3 things one has to pack when moving here
- A camera – Shanghai is an incredibly photogenic city, especially at night. To not have a good camera to capture the beautiful though sometimes tacky lights all around the city would be a sin.
- A smartphone – Forget phrase books or maps! We are in the 21st century now! Bring your smartphone and preload it with a Chinese-English dictionary and relevant maps. Watch out for the pick pockets though.
- Leatherman/Swiss Army Knife/Multi-Tool – Because everything in China is broken or near broken especially in your apartment. My Leatherman saved my life many times and allowed me to capitalize on the many opportunities for mischief.
3 things one should never attempt to do if they are newbies here
- Barter – No matter how much you have read about bartering you will get ripped off. Best to go with a pro or local and learn first before attempting to do it yourself.
- Leave the city – Resist the urge to hop on the plane to Beijing or Tibet your first month here. Shanghai is a magical place in its own right and there is no way to fully explore it in just a month. My philosophy has always been to know your own backyard before even attempting to leave it.
- Work or Intern – Don’t jump at the first internship or job that you find as soon as you land in the city. Employers in China have a nasty habit of using somebody for all they are worth. Take a little time and ask around to get know the employer situation before settling.
Once at a wet market, I saw these frogs being skinned alive. The horrifying part was that after they were skinned, they were still alive! That box of skinless frogs jumping around was a pretty gruesome sight.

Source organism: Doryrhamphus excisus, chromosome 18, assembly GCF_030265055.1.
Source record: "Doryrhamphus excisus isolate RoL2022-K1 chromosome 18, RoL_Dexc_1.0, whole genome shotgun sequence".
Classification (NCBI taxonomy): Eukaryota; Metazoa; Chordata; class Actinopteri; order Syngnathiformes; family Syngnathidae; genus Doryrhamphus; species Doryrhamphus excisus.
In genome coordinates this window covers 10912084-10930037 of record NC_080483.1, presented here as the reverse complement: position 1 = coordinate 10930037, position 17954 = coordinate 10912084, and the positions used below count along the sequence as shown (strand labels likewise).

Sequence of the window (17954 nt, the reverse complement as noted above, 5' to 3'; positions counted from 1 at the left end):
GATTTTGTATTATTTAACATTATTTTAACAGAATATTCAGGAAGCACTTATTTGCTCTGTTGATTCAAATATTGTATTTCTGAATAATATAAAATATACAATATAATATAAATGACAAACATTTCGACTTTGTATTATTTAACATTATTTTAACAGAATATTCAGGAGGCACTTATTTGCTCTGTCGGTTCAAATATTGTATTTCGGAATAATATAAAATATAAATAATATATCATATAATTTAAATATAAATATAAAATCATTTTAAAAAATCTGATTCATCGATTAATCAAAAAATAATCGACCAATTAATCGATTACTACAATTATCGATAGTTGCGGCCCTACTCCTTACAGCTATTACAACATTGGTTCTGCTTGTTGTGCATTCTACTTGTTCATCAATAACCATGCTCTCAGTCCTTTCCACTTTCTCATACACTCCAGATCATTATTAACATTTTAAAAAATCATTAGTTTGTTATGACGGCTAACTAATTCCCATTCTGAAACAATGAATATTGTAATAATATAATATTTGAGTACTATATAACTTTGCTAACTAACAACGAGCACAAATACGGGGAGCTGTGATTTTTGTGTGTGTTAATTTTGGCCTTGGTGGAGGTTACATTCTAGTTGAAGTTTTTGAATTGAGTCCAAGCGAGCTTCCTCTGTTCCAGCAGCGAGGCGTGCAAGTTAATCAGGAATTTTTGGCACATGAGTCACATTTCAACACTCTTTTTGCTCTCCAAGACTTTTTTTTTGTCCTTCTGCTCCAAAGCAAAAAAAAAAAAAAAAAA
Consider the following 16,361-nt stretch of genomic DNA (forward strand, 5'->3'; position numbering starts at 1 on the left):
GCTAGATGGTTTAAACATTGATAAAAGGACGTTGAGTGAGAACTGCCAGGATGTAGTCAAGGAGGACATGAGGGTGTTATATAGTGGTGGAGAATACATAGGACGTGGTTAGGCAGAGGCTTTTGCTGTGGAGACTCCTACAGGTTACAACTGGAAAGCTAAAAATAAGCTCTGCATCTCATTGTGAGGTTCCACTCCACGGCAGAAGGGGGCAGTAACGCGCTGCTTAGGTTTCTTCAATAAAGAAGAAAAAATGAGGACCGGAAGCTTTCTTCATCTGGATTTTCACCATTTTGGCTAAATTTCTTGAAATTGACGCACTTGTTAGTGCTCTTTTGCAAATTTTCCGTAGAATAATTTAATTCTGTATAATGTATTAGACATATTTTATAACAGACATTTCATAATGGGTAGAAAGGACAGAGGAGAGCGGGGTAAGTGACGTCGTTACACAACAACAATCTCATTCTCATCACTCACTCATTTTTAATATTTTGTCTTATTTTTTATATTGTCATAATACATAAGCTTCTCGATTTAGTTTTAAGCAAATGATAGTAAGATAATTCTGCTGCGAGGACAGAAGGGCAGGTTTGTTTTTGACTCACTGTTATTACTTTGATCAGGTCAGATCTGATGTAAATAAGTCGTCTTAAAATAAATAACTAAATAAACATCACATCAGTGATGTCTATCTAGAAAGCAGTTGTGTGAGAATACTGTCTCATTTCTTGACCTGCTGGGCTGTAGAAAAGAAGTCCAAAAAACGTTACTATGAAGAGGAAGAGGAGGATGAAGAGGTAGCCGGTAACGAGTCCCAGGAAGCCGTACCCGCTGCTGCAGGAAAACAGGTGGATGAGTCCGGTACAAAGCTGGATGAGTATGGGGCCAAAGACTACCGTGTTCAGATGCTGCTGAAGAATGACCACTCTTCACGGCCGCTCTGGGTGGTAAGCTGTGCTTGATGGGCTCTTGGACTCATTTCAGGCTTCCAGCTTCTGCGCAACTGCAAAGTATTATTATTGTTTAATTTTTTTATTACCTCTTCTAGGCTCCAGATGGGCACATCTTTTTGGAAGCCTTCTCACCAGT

Did you find Shanghai expensive?
Shanghai can be expensive or as cheap as you want it to be, though I definitely lived on the more expensive side. The expat lifestyle of your own bedroom and going out to bars will probably cost you many times the average income of a local. However, for the same amount of money I spent in the US, I got much more bang for the buck in Shanghai.
What would be the best location for a single newcomer, whirling in the urban mist, desperate for a coffee and a quiet corner to read their paper on a Sunday morning?
It depends. If you have an arm or a leg to spare, you can go to Dan Cafe in Tianzifang. Run by a retired professor from Japan, Dan most likely serves the best coffee in Shanghai, but you are going to have to pay 45RMB minimum per small cup and the sky’s being the limit for how much you want to pay.
If you are not rolling in cash, I would probably go to GZ Cafe near the Nanjing Xi Lu metro station. It’s a small cafe run by a very friendly couple in the middle of this side street/neighborhood of shikumen houses. The coffee is decent and reasonably priced. The best part though is probably the kittens that they have running around that you can pick up and play with. They are very helpful on a lonely day.
If you could use one word to describe your experience of living in a far-away country, what would be it?
Magical – Everything from the people I met, places I went and things I experienced was inexplicably amazing. There were just so many moments that just filled me with awe that magical is the only word which does justice for my year in Shanghai.
What Chinese word did you use here most frequently?
Dui, because I could enthusiastically say it in rapid succession whenever someone understood my terrible Chinese, which was always a great feeling.
Are you planning on coming back one day?
Of course! There is something about Shanghai that I just miss. Perhaps it’s the grittiness of the city, oxymoron that is China, or speed of life, I cannot put my finger on it, but something compels me to go back.
Well, hope to see you again soon and thanks for the interview and the photos!
More on Jonathan on his blog: www.jonchiehlau.com